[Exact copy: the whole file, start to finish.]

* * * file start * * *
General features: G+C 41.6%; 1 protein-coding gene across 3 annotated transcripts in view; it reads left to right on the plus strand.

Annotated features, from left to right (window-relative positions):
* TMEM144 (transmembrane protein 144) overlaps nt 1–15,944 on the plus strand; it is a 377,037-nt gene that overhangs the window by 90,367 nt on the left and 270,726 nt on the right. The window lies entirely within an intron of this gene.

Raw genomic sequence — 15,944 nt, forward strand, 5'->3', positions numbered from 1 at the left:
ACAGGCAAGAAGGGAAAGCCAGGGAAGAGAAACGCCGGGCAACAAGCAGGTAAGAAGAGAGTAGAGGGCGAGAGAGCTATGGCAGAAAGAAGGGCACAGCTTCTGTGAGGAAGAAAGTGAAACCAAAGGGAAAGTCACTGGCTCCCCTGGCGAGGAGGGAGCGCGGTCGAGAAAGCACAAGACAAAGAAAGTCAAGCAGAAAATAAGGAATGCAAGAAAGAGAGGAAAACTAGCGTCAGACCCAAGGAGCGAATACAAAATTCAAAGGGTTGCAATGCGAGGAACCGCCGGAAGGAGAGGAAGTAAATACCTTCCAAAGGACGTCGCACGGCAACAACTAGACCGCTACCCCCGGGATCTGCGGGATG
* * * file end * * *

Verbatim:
General features: G+C 41.6%; 1 protein-coding gene across 3 annotated transcripts in view; it reads left to right on the plus strand.

Annotated features, from left to right (window-relative positions):
* TMEM144 (transmembrane protein 144) overlaps nt 1–15,944 on the plus strand; it is a 377,037-nt gene that overhangs the window by 90,367 nt on the left and 270,726 nt on the right. The window lies entirely within an intron of this gene.

Raw genomic sequence — 15,944 nt, forward strand, 5'->3', positions numbered from 1 at the left:
ACAGGCAAGAAGGGAAAGCCAGGGAAGAGAAACGCCGGGCAACAAGCAGGTAAGAAGAGAGTAGAGGGCGAGAGAGCTATGGCAGAAAGAAGGGCACAGCTTCTGTGAGGAAGAAAGTGAAACCAAAGGGAAAGTCACTGGCTCCCCTGGCGAGGAGGGAGCGCGGTCGAGAAAGCACAAGACAAAGAAAGTCAAGCAGAAAATAAGGAATGCAAGAAAGAGAGGAAAACTAGCGTCAGACCCAAGGAGCGAATACAAAATTCAAAGGGTTGCAATGCGAGGAACCGCCGGAAGGAGAGGAAGTAAATACCTTCCAAAGGACGTCGCACGGCAACAACTAGACCGCTACCCCCGGGATCTGCGGGATG